Abridge



to shorten by omissions while retaining the basic contents:
to abridge a reference book.
to reduce or lessen in duration, scope, authority, etc.; diminish; curtail:
to abridge a visit; to abridge one’s freedom.
to deprive; cut off.
Contemporary Examples

At the right time and in the right dose, it can ease and abridge economic maladies.
The Green Stimulus’ Red Ink David Frum December 2, 2012

Historical Examples

Why abridge our native freedom, when, in every instance, the utmost exertion of it is found innocent and beneficial?
An Enquiry Concerning the Principles of Morals David Hume

We must not abridge the liberties of the press or the people.
Abraham Lincoln William Eleroy Curtis

During the reign of Anne, the enemies of Dissent exerted themselves to abridge their liberties.
Memorials of the Independent Churches in Northamptonshire Thomas Coleman

If an attempt be made to abridge that power, they preach arms and rebellion.
Christianity Unveiled Nicolas-Antoine Boulanger

It is an averment of a conclusion of law which is permitted to abridge the facts (positive and negative) on which it is founded.
The Common Law Oliver Wendell Holmes, Jr.

I find that I must abridge, by abstaining from the reading of extracts.
The Life of Jefferson Davis Frank H. Alfriend

How can the State deny or abridge the right of the citizen, if the citizen does not possess it?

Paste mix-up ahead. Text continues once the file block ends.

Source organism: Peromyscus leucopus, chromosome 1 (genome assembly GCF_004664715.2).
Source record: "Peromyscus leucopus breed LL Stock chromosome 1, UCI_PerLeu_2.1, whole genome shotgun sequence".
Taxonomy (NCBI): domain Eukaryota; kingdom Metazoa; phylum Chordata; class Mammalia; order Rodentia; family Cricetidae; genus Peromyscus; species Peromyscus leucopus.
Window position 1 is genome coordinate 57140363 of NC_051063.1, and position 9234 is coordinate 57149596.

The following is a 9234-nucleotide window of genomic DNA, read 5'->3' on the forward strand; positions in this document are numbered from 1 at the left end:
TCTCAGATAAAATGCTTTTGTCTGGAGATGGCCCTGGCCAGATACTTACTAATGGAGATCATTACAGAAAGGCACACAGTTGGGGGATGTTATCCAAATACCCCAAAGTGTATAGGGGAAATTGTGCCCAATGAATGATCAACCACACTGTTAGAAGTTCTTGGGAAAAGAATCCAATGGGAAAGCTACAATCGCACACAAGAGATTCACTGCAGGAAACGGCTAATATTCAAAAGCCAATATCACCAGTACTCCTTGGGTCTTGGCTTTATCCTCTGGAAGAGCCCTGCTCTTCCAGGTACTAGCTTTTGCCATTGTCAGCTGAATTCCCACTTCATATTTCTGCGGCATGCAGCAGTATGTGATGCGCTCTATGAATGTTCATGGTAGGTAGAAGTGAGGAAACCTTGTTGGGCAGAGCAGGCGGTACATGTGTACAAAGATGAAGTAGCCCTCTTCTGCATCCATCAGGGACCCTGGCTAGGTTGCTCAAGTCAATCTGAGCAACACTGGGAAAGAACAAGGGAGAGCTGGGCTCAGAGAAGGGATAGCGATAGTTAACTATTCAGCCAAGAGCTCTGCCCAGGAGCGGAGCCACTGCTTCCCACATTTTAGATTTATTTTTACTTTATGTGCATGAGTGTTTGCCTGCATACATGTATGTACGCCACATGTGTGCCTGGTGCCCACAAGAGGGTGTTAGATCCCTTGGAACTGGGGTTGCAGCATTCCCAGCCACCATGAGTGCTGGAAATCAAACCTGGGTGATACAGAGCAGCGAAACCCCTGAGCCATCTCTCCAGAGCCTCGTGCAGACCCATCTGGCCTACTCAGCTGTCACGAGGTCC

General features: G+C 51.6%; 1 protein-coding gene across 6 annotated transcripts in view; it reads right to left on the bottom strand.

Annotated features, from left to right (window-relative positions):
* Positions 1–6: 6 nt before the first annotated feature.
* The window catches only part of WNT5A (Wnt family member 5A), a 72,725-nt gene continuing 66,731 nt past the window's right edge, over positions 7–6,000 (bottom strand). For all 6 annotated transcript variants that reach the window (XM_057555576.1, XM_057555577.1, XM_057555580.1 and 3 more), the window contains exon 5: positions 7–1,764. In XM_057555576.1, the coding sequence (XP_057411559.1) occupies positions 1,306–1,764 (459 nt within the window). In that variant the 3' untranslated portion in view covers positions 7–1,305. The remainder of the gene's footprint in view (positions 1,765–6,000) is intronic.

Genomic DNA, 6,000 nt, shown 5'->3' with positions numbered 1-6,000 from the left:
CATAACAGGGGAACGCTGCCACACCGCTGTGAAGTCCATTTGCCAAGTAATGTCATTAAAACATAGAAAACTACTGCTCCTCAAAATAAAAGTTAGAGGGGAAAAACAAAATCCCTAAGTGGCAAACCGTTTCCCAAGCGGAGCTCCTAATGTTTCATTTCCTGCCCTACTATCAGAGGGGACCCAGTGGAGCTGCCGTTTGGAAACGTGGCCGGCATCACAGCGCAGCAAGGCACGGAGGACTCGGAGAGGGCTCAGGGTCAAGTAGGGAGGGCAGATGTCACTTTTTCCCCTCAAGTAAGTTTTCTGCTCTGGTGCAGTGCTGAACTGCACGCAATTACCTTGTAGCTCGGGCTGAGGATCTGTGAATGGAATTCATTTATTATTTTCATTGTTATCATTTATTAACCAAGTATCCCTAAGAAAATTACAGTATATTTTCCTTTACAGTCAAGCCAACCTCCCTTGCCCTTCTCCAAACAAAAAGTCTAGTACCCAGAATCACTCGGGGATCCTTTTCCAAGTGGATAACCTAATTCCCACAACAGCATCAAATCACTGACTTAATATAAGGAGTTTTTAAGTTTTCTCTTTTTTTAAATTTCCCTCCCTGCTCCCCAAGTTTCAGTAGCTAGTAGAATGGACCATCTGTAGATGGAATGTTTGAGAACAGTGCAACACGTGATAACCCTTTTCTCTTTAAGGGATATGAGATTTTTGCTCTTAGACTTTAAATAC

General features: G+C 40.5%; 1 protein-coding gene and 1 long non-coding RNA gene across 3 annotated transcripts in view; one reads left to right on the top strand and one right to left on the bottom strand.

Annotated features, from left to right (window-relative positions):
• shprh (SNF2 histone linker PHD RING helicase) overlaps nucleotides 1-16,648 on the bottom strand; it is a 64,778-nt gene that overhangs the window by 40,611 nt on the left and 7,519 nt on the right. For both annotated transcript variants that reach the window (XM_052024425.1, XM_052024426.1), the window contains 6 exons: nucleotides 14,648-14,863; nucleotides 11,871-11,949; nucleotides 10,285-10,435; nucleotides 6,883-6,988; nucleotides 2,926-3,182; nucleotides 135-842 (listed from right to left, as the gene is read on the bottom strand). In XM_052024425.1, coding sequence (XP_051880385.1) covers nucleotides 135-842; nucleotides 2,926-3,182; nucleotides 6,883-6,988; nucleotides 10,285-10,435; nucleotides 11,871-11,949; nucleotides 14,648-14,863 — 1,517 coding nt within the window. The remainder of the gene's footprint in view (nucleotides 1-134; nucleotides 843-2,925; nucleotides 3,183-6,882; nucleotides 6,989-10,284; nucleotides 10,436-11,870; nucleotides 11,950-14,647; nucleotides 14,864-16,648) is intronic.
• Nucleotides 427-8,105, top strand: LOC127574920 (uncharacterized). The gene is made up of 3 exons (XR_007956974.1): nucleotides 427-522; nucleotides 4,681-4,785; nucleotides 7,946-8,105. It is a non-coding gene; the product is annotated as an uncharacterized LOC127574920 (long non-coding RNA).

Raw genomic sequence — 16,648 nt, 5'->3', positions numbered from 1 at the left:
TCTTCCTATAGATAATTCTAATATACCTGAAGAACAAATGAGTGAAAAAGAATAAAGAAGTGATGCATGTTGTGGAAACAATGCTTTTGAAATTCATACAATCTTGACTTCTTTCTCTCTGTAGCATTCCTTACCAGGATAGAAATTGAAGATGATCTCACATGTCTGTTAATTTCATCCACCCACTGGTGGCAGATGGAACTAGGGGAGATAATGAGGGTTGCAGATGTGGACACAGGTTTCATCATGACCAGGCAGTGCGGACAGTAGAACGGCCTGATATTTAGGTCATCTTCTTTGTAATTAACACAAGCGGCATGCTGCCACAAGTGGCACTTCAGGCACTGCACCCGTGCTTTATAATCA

The Life and Work of Susan B. Anthony (Volume 2 of 2) Ida Husted Harper

The second section I must abridge, for I cannot transcribe much more.
Novanglus, and Massachusettensis John Adams

In this way all power of the individual states to abridge the political rights of the negro was taken away.
The Modern Woman’s Rights Movement Kaethe Schirmacher

verb (transitive)
to reduce the length of (a written work) by condensing or rewriting
to curtail; diminish
(archaic) to deprive of (privileges, rights, etc)
v.

c.1300, abreggen, “to make shorter, to condense,” from Old French abregier “abridge, diminish, shorten,” from Late Latin abbreviare “make short” (see abbreviate). The sound development from Latin -vi- to French -dg- is paralleled in assuage (from assuavidare) and deluge (from diluvium). Related: Abridged; abridging.

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  • Abridged

    to shorten by omissions while retaining the basic contents: to abridge a reference book. to reduce or lessen in duration, scope, authority, etc.; diminish; curtail: to abridge a visit; to abridge one’s freedom. to deprive; cut off. Contemporary Examples Undaunted, Jason translated that himself too — which he then abridged. The Voice of Proust David […]

  • Abridgment

    a shortened or condensed form of a book, speech, etc., that still retains the basic contents: an abridgment of Tolstoy’s War and Peace. the act or process of . the state of being . reduction or curtailment: abridgment of civil rights. Contemporary Examples Those words are an abridgment and paraphrase of this assessment by the […]



  • Abridgement

    a shortened or condensed form of a book, speech, etc., that still retains the basic contents: an abridgment of Tolstoy’s War and Peace. the act or process of . the state of being . reduction or curtailment: abridgment of civil rights. Historical Examples Notwithstanding the abridgement of their rights, a great many of the Jews […]

  • Abridging

    to shorten by omissions while retaining the basic contents: to abridge a reference book. to reduce or lessen in duration, scope, authority, etc.; diminish; curtail: to abridge a visit; to abridge one’s freedom. to deprive; cut off. Contemporary Examples If you did, you would see the text states that “Congress shall make no law…abridging the […]



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